One drawback of covering a Celtics team with so many terrific writers on the beat is that well, if you have a good idea on a topic/story, there’s a pretty good chance someone else has it too. With that in mind, my idea to write a profile on Pierce’s terrific campaign and value this year during this week, well Paul Flannery of WEEI beat me to the punch on that this morning and made a very compelling case on the captain’s importance to this squad:
For a while it also looked like that comment was going to serve as Pierce’s epitaph for his time in Boston: Great player. Bad teams. Thanks for the memories with Antoine. Have fun in Portland.
But Pierce was granted the rare chance to write another chapter in his legacy when the Celtics not only resisted the urge to trade their top asset, but also surrounded him with Kevin Garnett and Ray Allen. Over the next four seasons Pierce’s numbers dropped in scoring, rebounding and assists, which was exactly the point. If they hadn’t, the Celtics wouldn’t have worked.
The trade-off was that Pierce was granted a new level of appreciation for his commitment to defense, as well as his willingness to have the ball in his hands and make decisions at the end of games. His numbers have also been remarkably consistent during this stretch, but something deeper has been happening this season.
Pierce is shooting over 50 percent from the floor for the first time in his career. He’s also posting his best free throw percentage, committing fewer turnovers and his defensive rebounding is back to where it was before Garnett arrived. We can go further still into the wonkier realm of advanced stats. According to the +/- numbers on Basketball Value, the Celtics are 19 points better when Pierce is on the court than when he is not. No player in the league has a bigger impact on his team.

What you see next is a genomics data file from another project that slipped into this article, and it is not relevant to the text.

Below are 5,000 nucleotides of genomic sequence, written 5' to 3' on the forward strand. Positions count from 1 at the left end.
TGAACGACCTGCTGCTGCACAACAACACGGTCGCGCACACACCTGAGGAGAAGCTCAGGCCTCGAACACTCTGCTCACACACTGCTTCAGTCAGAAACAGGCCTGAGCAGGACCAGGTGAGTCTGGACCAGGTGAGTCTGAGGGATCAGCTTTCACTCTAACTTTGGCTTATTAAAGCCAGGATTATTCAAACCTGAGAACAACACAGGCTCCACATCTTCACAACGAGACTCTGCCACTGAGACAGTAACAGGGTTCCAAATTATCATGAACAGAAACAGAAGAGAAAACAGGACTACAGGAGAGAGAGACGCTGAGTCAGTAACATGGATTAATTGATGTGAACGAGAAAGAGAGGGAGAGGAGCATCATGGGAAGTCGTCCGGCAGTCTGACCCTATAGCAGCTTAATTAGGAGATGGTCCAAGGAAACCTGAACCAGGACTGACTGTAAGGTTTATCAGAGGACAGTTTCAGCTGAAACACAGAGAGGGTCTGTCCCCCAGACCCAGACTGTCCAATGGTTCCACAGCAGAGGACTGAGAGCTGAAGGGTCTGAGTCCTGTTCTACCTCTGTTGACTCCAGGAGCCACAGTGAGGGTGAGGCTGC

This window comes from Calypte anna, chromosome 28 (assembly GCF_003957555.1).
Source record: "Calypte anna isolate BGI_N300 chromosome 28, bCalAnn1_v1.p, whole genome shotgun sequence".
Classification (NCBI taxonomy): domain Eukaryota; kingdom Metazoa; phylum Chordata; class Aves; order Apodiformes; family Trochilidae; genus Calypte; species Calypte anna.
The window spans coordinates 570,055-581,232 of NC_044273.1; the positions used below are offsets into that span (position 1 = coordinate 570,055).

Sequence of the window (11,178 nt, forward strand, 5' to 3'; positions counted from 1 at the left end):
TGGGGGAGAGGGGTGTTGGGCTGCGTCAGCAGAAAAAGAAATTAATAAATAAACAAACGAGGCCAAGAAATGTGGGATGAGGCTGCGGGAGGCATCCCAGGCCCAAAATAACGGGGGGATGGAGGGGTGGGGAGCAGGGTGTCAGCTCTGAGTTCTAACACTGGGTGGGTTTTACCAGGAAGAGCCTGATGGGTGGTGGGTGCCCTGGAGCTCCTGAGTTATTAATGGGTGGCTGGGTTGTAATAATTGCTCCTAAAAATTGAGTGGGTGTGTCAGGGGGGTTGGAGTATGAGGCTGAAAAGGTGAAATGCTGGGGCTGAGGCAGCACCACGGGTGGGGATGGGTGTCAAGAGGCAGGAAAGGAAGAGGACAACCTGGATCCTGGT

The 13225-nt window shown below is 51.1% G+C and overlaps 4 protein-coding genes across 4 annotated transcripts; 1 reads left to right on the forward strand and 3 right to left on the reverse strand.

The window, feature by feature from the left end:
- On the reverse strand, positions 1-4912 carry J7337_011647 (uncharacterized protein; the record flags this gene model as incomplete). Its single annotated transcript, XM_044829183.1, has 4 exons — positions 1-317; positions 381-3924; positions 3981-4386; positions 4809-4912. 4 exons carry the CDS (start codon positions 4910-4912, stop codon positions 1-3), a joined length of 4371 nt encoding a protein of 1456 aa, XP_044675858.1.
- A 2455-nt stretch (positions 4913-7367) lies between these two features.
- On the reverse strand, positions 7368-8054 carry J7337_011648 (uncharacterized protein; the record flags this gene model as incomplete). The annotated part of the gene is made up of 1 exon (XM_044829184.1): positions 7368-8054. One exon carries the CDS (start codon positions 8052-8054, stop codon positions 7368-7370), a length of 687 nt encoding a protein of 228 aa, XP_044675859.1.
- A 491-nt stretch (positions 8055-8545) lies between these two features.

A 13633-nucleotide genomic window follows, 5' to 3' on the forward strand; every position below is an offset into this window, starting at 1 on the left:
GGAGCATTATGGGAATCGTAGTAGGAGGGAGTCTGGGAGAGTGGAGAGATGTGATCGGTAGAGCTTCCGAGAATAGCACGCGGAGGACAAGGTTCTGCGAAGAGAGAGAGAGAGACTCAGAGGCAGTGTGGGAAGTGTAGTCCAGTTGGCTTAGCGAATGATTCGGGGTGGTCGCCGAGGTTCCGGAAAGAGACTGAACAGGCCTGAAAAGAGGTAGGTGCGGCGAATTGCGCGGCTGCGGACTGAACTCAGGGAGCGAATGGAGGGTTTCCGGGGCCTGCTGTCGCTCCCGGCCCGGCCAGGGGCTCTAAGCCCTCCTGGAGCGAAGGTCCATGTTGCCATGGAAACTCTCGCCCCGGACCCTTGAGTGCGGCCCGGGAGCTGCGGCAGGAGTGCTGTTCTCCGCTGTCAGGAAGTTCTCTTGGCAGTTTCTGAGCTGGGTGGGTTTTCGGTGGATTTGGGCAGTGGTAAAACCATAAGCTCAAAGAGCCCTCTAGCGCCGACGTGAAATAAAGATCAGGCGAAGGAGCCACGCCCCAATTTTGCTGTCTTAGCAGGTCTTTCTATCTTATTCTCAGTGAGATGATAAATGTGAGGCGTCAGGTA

Pierce’s statistical improvements have been subtle — and owe more to good health than any newfound skill — but they have been very real. They’ve also only been a part of a larger story.
When the Celtics needed someone to run the team while Rajon Rondo was hurt, he did it. When they need someone to guard the star forwards in this league, he does it while sacrificing at the offensive end. Pierce — because he is Pierce — believes with all his heart that if he absolutely had to go out and drop 25 a night he could still do it, and there are games when he does. Going back to Rivers’ maxim on availability, Pierce has also played every game, which is no small accomplishment on this team.
It’s a fun diversion to try to determine which of the Celtics’ four All-Stars is the most indispensible. They have never won a title without a healthy Garnett, who is by far their best defensive player and always has been. Rondo is the undisputed brain on the court and the creative genius of an otherwise vanilla operation. Allen is the engine that runs their halfcourt sets and the floor-spacing shooter that is so crucial to everyone else’s game.
For whatever reason Pierce is often left out of the conversation. His excellent play has been so ingrained in our consciousness, it’s almost as if he is taken for granted like No. 9 Park or the view of the city from the Mass Ave. Bridge.
Is he the one player the Celtics absolutely must have healthy in order to win a championship? That’s probably still Garnett, but has Pierce been the Celtics’ most valuable player this season? He’s been the most durable, the most versatile and by many objective measures, he’s also been their best player.
Do yourself a favor and check out the full piece, as Flannery sums it up just as well as I could ever hope to.
And while you’re at it, check out Greg Payne’s compliation of Pierce throwdowns this year, another tell tale sign that Pierce is still closer to his apex that we could have ever have imagined this late in his career.